Heena Sidhu initially did not see herself choosing shooting as a profession. While growing up in a joint family in Patiala district of Punjab, she was engrossed in her studies to pursue medical sciences. Shooting was something that developed as a hobby. Born to a family of shooters, she was always lured by guns. Burdened with too much of studies, she would take the sport as a recreation activity away from her studies.
She started entering district tournaments where she won medals. In 2009, she became a part of India’s shooting contingent, but it wasn’t till Olympics 2012 that she decided to leave her dentistry career behind to pursue the sport full-time.
“At 2012 Olympics, I realised this is what I want to do. I felt how close I am to winning a medal, no matter how far I was. Giving it all away would have been disrespectful for my country and for the sport. There would be lakhs of better doctors than me but very few better shooters,” the 28-year-old told indianexpress.com in a chat.
Now, 12-years being a professional shooter, the Commonwealth Games 2018 gold medallist feels there is no division on the basis of gender in sports. Talking about prejudices faced by women in their professional fields, Sidhu said: “Sports is one field where you do not field prejudice on gender. Most of the sports have women and men category. So no one can put you down and say you are doing something which is supposed to be just done by men. Of course, in some sports, men’s events get more limelight, just like how in certain sports, women’s version does. But that is something you do not feel as a sportsperson. That is the beauty.”
On Women’s Day
Over a chat on International Women’s Day at her childhood home in Patiala, Sidhu recalls an Oscar-winning documentary she recently saw that caught her attention. “I recently saw this documentary ‘Period: End of sentence’. I kept telling my husband [Ronak Pandit], ‘we live in a different world’. I could not believe that we live in a country where women give up education because of periods. This is the reality of women today in India. We are living in clouds,” she said.
She adds she wants to hear more from women from the ground on this Women’s Day. “Every year, on women’s day, I give advice to people. But I am so cut off from the ground reality, how can I do that anymore. I want to listen to women’s stories from the ground now,” she said.
Sidhu further recalls a recent visit to Kanha National Park where she saw women protecting forests and wildlife. In her mind, it was “macho and beautiful”. “Some of the women were part of the forest guards. These are the women doing unconventional jobs, not us sportspersons. Women trying to protect tigers, forest guides, and doing hospitality in jungles, I thought, it was macho and beautiful.”
On being a role model
Sidhu feels that being a role model for budding women athletes is a burden. She adds that women athletes should try to forge their own way in life. “Everybody has own strengths and weaknesses. I feel no one should pick a role model. Everyone has different lives, different situations. Take inspirations, but understand you are an individual. You cannot copy-paste what someone else did. Learn to step up for yourself.”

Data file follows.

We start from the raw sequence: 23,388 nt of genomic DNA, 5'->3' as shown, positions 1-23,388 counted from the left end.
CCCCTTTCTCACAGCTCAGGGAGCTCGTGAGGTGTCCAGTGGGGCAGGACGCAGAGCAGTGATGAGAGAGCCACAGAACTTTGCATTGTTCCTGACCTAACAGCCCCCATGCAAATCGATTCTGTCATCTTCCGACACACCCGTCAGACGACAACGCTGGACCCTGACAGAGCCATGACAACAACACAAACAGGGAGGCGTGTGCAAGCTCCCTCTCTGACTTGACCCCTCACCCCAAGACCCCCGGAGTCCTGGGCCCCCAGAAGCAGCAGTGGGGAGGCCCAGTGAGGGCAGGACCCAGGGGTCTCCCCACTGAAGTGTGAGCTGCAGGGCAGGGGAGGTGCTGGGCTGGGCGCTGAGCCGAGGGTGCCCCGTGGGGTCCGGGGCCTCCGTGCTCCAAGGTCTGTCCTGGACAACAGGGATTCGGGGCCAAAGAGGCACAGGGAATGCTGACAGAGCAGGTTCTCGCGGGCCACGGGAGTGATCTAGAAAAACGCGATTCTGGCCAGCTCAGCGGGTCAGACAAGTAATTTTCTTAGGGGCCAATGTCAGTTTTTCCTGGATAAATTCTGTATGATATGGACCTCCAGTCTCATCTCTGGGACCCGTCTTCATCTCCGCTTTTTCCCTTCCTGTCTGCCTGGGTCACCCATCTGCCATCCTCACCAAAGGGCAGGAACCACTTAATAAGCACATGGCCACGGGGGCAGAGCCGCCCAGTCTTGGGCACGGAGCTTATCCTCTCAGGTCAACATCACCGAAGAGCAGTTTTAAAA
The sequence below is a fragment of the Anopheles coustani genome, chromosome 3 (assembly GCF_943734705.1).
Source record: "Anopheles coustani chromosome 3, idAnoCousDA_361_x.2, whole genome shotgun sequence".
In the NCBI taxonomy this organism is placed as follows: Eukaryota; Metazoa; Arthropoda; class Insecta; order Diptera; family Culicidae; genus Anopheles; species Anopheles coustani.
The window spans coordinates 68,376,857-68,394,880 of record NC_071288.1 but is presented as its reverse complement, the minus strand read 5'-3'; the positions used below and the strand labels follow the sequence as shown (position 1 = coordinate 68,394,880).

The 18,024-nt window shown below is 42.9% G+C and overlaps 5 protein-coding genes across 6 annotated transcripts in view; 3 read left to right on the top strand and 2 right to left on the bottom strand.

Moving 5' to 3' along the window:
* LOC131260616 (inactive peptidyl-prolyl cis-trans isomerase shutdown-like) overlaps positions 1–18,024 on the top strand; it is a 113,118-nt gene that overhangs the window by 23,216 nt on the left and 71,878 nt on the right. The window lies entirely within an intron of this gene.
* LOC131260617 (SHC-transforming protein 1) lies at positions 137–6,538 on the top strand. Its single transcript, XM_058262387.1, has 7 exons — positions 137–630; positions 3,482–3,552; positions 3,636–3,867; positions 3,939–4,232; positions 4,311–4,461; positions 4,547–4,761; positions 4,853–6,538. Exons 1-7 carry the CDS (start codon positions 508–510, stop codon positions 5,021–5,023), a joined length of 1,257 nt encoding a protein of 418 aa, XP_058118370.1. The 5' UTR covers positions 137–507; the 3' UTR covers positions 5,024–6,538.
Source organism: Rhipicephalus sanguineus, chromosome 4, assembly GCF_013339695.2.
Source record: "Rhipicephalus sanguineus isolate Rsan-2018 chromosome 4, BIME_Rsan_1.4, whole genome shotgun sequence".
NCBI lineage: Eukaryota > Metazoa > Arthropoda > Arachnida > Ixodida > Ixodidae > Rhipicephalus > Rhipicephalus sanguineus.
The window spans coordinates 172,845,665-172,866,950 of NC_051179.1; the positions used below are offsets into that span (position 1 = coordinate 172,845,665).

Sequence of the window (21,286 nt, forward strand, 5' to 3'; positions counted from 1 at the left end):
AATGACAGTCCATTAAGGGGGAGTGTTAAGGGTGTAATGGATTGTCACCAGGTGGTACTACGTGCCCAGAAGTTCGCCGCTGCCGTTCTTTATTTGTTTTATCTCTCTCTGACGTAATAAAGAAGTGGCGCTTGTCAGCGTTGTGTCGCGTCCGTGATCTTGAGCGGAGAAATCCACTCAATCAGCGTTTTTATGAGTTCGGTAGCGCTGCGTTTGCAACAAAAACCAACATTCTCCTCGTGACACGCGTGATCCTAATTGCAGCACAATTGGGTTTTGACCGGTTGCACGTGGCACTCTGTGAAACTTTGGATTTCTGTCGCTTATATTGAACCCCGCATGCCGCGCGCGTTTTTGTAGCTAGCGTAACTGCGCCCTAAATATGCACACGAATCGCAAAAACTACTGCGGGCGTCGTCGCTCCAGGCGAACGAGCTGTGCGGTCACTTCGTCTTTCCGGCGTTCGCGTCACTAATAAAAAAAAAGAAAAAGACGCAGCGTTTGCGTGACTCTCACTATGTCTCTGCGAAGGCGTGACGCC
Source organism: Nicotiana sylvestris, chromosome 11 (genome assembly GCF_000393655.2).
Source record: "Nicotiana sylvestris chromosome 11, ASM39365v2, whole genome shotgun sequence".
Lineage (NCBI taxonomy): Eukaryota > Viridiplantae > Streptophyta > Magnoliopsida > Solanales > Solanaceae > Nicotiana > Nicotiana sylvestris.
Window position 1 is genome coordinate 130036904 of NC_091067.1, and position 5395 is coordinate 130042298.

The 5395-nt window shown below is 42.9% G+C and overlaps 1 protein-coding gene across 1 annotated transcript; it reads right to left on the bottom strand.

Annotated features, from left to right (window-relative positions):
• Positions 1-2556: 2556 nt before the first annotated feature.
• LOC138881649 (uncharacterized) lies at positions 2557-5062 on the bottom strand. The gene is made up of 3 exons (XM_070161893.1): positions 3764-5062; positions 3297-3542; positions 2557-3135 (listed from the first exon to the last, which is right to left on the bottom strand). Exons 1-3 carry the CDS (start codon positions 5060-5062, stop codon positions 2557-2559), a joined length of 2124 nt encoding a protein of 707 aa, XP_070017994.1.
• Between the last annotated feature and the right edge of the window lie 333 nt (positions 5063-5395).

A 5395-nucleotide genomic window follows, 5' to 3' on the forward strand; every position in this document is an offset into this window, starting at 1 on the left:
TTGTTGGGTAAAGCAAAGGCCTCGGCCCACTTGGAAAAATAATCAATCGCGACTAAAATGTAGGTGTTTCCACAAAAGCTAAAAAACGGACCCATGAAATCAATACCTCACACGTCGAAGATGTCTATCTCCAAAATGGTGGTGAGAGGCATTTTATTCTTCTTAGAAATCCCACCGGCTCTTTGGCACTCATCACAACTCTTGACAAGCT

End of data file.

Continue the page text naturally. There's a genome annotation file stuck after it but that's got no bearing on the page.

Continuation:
Even though Sidhu refrains from having a role model, she acknowledges she is inspired by the 23-time Grand Slam winning tennis player Serena Williams. “I draw inspiration from Serena Williams. I have been tracking her progress since her pregnancy and how she came back to the sport. I respect her.”
At the same time, Sidhu feels that women should not be bogged down by the pressure to pursue sports while raising a family, just because some other athletes have done it in the past. “It is completely person’s choice. One may be good at balancing both the jobs and she might feel the same amount of passion towards her sport, or she may not. Let’s not judge people and give examples of sportspersons continuing after becoming mothers. ‘Look, she is doing it, why cannot you?'” she said.
“I don’t like it when people look at women and say can ‘we change the stereotype now’. We never talk like this about men, then why do we need to talk like that about women.”
On trolls and criticism
There are a lot of times Sidhu has noticed when people talk about the appearances of women’s athlete instead of the performance. The Olympic shooter feels it is especially unfair for women. “It is something we cannot stop. That is something so ingrained in our society, and how we talk about women. It’s sad. People think it’s one of the reasons why an athlete did or did not perform on a particular day,” she said.
The former World No. 1 adds that people are unaware of the mental strength that goes into becoming a professional sportsperson. “Taking one selfie does not hamper or improve our performance. There are certain misconceptions about sportspersons. People like us when we win medals. But they do not like us when we talk. When we ask for our rights or when we speak up. Then, they tell us ‘focus on your sport, you are getting distracted’. If you think we are this weak that just by talking we get distracted, you have no idea the strength we have. We are trained to not get emotions in our way,” the Arjuna Award winning shooter said.